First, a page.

Use of the term “combine” and “contact” are meant in their broad sense, i.e., that in some cases physical and/or chemical changes in the additive and/or the feed can occur in the additive, the feed, or both when additive is present in the feed. In other words, the invention is not restricted to cases where the additive and/or feed undergo no chemical and/or physical change following, or in the course of, the contacting and/or combining. An “effective amount” of additive is the amount of additive(s) that when contacted with the feed would result in the formation of free-flowing coke in the coking zone, preferably substantially free-flowing shot coke. An effective amount typically will ranges from about 100 to about 100,000 ppm (based on the total weight of the feed). Of course, the amount used will depend on the particular additive species used and its chemical and physical form. The effective amount will typically be less for additives species in a physical and chemical form that lead to better dispersion in the feed than for additive species that are more difficult to disperse. Thus, additives that are at least partially soluble in organics, more preferably in the resid feed, are most preferred.
Uniform dispersal of the additive into the resid feed is desirable to avoid heterogeneous areas of coke morphology formation. That is, one does not want locations in the coke drum where the coke is substantially free flowing and other areas where the coke is substantially non-free flowing. Dispersing of the additive is accomplished by any suitable technique, preferably by introducing a side stream of the additive into the feed at the desired location. The additive can be added by solubilization of the additive into the resid feed. Reducing the viscosity of the resid prior to mixing in the additive, e.g., by heating, solvent addition, etc., will facilitate solubilization of the additive into the resid feed. High energy mixing, or use of static mixing devices may be employed to assist in dispersal of the additive, especially additives that have relatively low solubility in the feedstream.
Preferably, all or substantially all of the coke formed in the process of the present invention is substantially free-flowing coke, more preferably, substantially free-flowing shot coke. It is also preferred that at least a portion of volatile species present in the coker drum during and after coke formation be separated and conducted away from the process, preferably overhead of the coker drum.
All photomicrographs in these Figures used cross-polarized light optical microscopy, with a viewing area of 170 by 136 micrometers.
Petroleum vacuum residua (“resid”) feedstocks are suitable for delayed coking. Such petroleum residua are frequently obtained after removal of distillates from crude feedstocks under vacuum and are characterized as being comprised of components of large molecular size and weight, generally containing: (a) asphaltenes and other high molecular weight aromatic structures that would inhibit the rate of hydrotreating/hydrocracking and cause catalyst deactivation; (b) metal contaminants occurring naturally in the crude or resulting from prior treatment of the crude, which contaminants would tend to deactivate hydrotreating/hydrocracking catalysts and interfere with catalyst regeneration; and (c) a relatively high content of sulfur and nitrogen compounds that give rise to objectionable quantities of SO2, SO3, and NOx upon combustion of the petroleum residuum. Nitrogen compounds present in the resid also have a tendency to deactivate catalytic cracking catalysts.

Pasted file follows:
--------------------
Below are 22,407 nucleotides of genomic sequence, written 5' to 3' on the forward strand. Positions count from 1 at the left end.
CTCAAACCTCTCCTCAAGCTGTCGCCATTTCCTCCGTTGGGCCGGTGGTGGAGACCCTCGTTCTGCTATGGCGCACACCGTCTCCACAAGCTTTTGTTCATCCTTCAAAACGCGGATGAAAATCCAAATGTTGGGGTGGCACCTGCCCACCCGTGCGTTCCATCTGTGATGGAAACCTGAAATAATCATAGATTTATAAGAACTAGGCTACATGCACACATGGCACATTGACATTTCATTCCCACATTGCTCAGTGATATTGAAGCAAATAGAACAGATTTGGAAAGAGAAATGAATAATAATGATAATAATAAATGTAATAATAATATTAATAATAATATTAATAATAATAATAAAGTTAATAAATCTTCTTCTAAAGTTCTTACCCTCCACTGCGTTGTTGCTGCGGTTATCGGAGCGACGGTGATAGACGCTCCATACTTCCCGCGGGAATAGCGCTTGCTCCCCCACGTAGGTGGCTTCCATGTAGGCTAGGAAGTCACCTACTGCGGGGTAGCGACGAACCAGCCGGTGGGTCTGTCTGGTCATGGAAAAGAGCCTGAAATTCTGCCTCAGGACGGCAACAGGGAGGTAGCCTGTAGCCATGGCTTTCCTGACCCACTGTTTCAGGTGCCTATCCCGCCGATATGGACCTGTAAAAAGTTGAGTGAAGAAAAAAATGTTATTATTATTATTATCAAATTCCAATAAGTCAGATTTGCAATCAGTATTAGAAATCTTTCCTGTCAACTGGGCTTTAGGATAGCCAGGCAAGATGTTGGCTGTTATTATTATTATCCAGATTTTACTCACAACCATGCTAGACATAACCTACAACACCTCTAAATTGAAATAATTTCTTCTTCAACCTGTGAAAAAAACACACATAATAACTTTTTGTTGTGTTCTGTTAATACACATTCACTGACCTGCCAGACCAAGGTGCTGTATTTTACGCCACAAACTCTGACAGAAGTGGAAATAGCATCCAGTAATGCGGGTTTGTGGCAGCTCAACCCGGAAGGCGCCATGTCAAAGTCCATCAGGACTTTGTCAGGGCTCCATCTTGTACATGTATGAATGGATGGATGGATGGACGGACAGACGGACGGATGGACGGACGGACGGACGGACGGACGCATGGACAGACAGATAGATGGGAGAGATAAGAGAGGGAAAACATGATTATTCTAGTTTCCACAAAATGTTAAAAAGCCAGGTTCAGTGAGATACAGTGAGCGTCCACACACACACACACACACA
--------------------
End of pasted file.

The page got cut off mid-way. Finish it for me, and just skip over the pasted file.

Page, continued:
In an embodiment, resid feedstocks include, but are not limited to, residues from the atmospheric and vacuum distillation of petroleum crudes or the atmospheric or vacuum distillation of heavy oils, visbroken resids, coal liquids, shale oil, tars from deasphalting units or combinations of these materials. Atmospheric and vacuum topped heavy bitumens can also be employed. Typically, such feedstocks are high-boiling hydrocarbonaceous materials having a nominal initial boiling point of about 538° C. or higher, an API gravity of about 20° or less, and a Conradson Carbon Residue content of about 0 to 40 weight percent.
Resid feeds are typically subjected to delayed coking. Generally, in delayed coking, a residue fraction, such as a petroleum residuum feedstock is pumped to a heater at a pressure of about 50 to 550 psig, where it is heated to a temperature from about 480° C. to about 520° C. It is then discharged into a coking zone, typically a vertically-oriented, insulated coker drum through an inlet at the base of the drum. Pressure in the drum is usually relatively low, such as about 15 to 80 psig to allow volatiles to be removed overhead. Typical operating temperatures of the drum will be between about 410° C. and 475° C. The hot feedstock thermally cracks over a period of time (the “coking time”) in the coker drum, liberating volatiles composed primarily of hydrocarbon products, that continuously rise through the coke mass (bed) and are collected overhead. The volatile products are sent to a coker fractionator for distillation and recovery of coker gases, naphtha, light gas oil, and heavy gas oil fractions. In an embodiment, a small portion of the heavy coker gas oil present in the product stream introduced into the coker fractionator can be captured for recycle and combined with the fresh feed (coker feed component), thereby forming the coker heater or coker furnace charge. In addition to the volatile products, delayed coking also forms solid coke product.